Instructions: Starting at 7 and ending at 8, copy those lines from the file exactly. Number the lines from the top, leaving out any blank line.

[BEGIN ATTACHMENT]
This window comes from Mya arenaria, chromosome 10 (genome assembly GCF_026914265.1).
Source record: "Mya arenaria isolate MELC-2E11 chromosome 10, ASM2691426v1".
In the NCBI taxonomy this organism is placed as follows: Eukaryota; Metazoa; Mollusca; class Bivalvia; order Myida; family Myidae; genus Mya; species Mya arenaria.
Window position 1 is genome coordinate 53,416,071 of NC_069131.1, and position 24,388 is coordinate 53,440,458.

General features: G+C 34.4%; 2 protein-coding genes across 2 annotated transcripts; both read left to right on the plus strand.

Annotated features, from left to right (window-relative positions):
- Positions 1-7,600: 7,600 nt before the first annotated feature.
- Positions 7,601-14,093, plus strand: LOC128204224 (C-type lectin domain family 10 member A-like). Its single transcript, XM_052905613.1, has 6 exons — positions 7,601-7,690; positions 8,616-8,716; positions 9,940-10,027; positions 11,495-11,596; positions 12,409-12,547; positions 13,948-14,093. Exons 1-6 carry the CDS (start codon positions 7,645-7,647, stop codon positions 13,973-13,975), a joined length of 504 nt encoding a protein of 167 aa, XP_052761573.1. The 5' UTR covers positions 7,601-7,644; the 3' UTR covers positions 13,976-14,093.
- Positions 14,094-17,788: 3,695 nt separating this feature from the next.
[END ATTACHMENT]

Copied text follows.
- Positions 1-7,600: 7,600 nt before the first annotated feature.
- Positions 7,601-14,093, plus strand: LOC128204224 (C-type lectin domain family 10 member A-like). Its single transcript, XM_052905613.1, has 6 exons — positions 7,601-7,690; positions 8,616-8,716; positions 9,940-10,027; positions 11,495-11,596; positions 12,409-12,547; positions 13,948-14,093. Exons 1-6 carry the CDS (start codon positions 7,645-7,647, stop codon positions 13,973-13,975), a joined length of 504 nt encoding a protein of 167 aa, XP_052761573.1. The 5' UTR covers positions 7,601-7,644; the 3' UTR covers positions 13,976-14,093.